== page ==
We Need to Talk About Forrest
Forrest Gump has turned 20 and is celebrating its birthday with a week-long IMAX release. It's a significant milestone for the six-time Academy Award winner. Today, 1994 is as far away from the present as the Vietnam War was from it. Forrest Gump was a fable without a moral, the key to its maddening success. At the end of the movie, the idiot-who-always-failed-up tried to make sense of the story himself. Was his life a tribute to destiny or accidents, he wondered, in a moment of striving depth. Then he shrugged off the question: "Maybe it's both."
But dumb ol' Forrest was right. (Like always.) Both theories boil down to fate, and Forrest Gump may be the most curiously fated film in modern history. This sweet-as-mass-produced-chocolate mega-hit adored by everyone's grandma was based on a novel about a mentally challenged giant who lived with cannibals, blasted off into space, and was great in the sack. And what signifies movie Forrest's success couldn't be more '90s. Instead of tumbling around with Raquel Welch, our sanitized Gump unthinkingly invests in Apple stock.
Original author Winston Groom was staggered. He thought the adaptation should star John Candy, not the boyish and reedlike Tom Hanks, who ran six miles every day during filming. (Groom's Gump preferred to wrestle.) Cheated out of millions by Paramount until he filed a very public lawsuit, Groom wrote a sequel, Gump & Co. "Don't never let nobody make a movie of your life's story," it began, before chugging into a bleak comedy about failing downwards. Forrest loses his fortune, bungles the recipe for New Coke, gets embroiled in Iran-Contra, and wrecks the Exxon Valdez. Shockingly, it was never green-lit.
I'd watch that sequel. I'd also watch the alternative movies you can't help imagining as you re-watch Forrest Gump, ones about his mama or Jenny or Lieutenant Dan. For every blessing that falls at his feet like a feather from the sky, karma punishes his loved ones, not that he notices. (And the film can't look them in the eye either.) They live complicated, big-screen lives we only glimpse in the margins beyond Forrest's myopia. His jilted mom prostitutes herself to get her boy into a better school. His crush sleeps her way through the era where misogyny cloaked itself in peace and love, all while being stalked with Jason Voorhees relentlessness by her flat-topped childhood playmate. His war buddy drinks to forget his survivor's guilt and screams in anger that while he lost his legs protecting his men, the moron who just winged it won the Congressional Medal of Honor.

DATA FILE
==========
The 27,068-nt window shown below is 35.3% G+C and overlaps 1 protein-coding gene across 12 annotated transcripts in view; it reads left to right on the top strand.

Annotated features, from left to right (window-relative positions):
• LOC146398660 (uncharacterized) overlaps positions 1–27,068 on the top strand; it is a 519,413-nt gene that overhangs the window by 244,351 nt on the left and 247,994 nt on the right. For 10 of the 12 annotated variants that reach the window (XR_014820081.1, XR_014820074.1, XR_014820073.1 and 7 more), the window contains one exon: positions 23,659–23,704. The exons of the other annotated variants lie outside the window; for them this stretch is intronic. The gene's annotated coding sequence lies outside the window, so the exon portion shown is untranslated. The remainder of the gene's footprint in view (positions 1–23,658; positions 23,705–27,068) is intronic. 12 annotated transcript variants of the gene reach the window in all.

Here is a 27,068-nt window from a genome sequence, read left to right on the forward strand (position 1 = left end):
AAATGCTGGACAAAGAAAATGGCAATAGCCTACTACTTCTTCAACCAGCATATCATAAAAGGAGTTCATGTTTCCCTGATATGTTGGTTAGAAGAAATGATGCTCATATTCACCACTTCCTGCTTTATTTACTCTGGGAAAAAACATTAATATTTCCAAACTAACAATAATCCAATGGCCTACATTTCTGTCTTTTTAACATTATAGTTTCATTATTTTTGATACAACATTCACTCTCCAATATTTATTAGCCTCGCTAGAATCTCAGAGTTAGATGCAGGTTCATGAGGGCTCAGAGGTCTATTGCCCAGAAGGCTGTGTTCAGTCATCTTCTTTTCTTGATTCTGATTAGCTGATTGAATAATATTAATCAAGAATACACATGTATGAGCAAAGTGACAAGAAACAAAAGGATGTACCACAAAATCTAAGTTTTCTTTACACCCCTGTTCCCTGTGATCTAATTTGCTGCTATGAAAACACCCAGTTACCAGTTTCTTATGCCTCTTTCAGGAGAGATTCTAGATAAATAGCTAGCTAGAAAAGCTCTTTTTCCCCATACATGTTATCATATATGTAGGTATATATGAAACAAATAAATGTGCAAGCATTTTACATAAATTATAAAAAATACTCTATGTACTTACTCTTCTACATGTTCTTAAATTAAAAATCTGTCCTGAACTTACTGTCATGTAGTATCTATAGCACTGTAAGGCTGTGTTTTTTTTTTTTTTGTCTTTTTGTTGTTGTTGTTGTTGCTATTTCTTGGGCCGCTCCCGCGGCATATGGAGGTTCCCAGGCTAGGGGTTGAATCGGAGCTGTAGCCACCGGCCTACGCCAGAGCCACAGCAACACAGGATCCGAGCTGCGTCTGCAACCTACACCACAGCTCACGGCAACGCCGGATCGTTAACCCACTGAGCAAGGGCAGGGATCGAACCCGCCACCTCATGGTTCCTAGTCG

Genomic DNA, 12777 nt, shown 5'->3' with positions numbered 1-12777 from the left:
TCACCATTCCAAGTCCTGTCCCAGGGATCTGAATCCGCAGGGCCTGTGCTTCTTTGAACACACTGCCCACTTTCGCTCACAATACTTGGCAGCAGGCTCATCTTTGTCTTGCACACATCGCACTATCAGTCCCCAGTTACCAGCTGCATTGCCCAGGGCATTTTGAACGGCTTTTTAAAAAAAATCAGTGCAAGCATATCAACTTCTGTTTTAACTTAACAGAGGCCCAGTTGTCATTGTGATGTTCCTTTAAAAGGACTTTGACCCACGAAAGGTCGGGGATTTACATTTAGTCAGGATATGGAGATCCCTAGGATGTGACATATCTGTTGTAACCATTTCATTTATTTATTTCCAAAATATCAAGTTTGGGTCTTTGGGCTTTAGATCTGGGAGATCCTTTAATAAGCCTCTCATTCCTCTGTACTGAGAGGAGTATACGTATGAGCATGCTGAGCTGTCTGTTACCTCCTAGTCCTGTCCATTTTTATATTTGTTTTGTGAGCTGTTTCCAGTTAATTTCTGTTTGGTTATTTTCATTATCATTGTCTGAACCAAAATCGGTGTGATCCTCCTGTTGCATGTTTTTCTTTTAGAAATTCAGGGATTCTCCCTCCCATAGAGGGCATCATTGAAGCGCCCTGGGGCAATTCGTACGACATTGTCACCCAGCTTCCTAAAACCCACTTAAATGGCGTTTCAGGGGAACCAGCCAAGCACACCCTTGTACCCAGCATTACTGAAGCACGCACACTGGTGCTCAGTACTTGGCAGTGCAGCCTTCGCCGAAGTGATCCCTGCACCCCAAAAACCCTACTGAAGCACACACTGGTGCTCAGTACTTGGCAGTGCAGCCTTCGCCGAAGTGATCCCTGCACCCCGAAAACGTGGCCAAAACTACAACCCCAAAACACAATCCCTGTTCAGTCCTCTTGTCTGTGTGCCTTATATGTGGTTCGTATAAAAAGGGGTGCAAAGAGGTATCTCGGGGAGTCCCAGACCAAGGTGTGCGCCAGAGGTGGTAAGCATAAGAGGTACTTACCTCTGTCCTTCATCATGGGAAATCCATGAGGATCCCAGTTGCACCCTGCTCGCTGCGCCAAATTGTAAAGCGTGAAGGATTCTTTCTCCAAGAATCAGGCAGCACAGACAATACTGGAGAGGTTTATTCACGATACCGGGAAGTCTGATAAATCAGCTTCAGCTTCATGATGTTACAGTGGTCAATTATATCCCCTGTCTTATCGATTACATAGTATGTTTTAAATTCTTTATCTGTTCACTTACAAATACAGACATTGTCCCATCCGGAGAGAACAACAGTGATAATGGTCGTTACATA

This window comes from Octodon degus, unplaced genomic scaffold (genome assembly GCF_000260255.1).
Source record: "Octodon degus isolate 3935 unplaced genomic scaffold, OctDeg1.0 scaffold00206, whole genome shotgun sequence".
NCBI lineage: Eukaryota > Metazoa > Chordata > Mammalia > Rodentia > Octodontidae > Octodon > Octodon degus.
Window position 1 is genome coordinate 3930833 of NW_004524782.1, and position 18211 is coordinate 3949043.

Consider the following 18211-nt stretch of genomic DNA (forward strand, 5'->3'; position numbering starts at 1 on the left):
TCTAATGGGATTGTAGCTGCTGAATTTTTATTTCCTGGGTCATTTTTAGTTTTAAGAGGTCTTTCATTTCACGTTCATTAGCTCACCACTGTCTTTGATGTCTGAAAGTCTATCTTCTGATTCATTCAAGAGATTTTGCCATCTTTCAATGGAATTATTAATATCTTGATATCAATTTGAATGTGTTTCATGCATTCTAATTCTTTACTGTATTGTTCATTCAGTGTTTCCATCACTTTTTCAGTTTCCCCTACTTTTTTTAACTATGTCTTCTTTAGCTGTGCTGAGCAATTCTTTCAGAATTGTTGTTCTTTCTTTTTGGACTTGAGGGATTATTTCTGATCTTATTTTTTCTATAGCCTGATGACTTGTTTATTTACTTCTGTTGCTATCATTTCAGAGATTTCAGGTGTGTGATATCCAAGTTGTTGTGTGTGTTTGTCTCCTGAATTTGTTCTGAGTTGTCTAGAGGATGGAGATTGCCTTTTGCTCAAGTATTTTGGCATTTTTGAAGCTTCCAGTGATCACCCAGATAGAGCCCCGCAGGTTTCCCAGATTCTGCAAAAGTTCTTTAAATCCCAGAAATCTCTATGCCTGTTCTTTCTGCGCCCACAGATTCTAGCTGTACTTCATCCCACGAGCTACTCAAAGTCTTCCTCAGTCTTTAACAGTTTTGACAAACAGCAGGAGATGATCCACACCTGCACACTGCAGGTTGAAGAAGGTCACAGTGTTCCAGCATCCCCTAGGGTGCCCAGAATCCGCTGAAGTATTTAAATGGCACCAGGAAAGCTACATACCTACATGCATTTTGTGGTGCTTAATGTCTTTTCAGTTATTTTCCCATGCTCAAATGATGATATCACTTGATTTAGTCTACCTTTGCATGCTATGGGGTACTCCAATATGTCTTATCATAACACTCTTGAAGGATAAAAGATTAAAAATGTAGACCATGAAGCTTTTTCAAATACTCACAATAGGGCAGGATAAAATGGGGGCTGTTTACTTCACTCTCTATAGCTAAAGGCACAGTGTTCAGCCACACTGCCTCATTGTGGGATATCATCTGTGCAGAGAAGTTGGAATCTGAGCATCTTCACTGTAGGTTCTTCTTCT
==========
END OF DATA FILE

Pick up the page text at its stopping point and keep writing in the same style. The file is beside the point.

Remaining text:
Actually, that last movie had already been made by Oliver Stone five years before. With two decades of perspective on Forrest Gump's triumph, you get the sense that '90s audiences were relieved to see a film that said it was okay—even honorable—to ignore all the bad stuff about war. So, too, were the Oscars, who 12 months after lauding Schindler's List decided, "Screw it, let's give the awards to the movie that sells cookbooks."
Forrest doesn't kill anyone. He doesn't get PTSD. He doesn't even have a clue why he's in Vietnam. The film is so afraid to dredge up debate that when Abbie Hoffman hands Forrest the microphone at an anti-war rally, someone unplugs the speakers so we can't hear him—fitting for a movie with nothing to say.
It's understandable that in the Clinton era Americans were tired of being bludgeoned by the grand truth that war is hell. The older generations knew that too well, and the young had grown up in a time where war didn't seem that bad. Our troops might pop over to Grenada or Panama or Iraq, but we expected them to come home victorious and intact. As Forrest shrugged, these deployments were simply trips to "a whole other country."
Now that we're once again welcoming home traumatized veterans, Forrest Gump's blithe solution that ignorance is bliss rankles. (Even at the time, the military itself refused to support the film, grumbling, "The generalized impression that the Army of the 1960s was staffed by the guileless, or soldiers of minimal intelligence, is neither accurate nor beneficial.")
Yet Forrest Gump has persevered, still celebrating 20 years of ignoring the tragedies that lurk beneath our lives like great whites in the dark waters below his shrimping boat. Let us not forget that the Bubba Gump fortunes only came after a hurricane took out all of Forrest's competition. Post-Katrina and post-recession, even his seafood riches now have a rotten aftertaste.
It's unhip to like Forrest Gump, but the film's $677 million box-office haul makes it impossible to deny that it once struck a chord. It will be interesting to see if its weeklong re-release tanks. The year it came out, George W. Bush was elected governor of Texas. He was arguably Forrest Gump as commander in chief, a cheerfully oblivious 7-minute miler who you could almost imagine would press his muddy, sweaty face to a shirt and leave an imprint of a smiley like a sanguine Shroud of Turin.
Still, not everyone mistook Bush's malapropisms for wisdom while we, the Academy voters, and the film ascribed brilliance to Forrest Gump even when he said nothing at all, like the pack of joggers who join him on his coast-to-coast marathon, panting behind him patiently waiting for their messiah to speak. Finally, he opens his mouth. "I'm pretty tired," he says. "Think I'll go home now." He leaves them lost in the middle of nowhere. Two decades later, it's still not clear if the joke was on them or on us.
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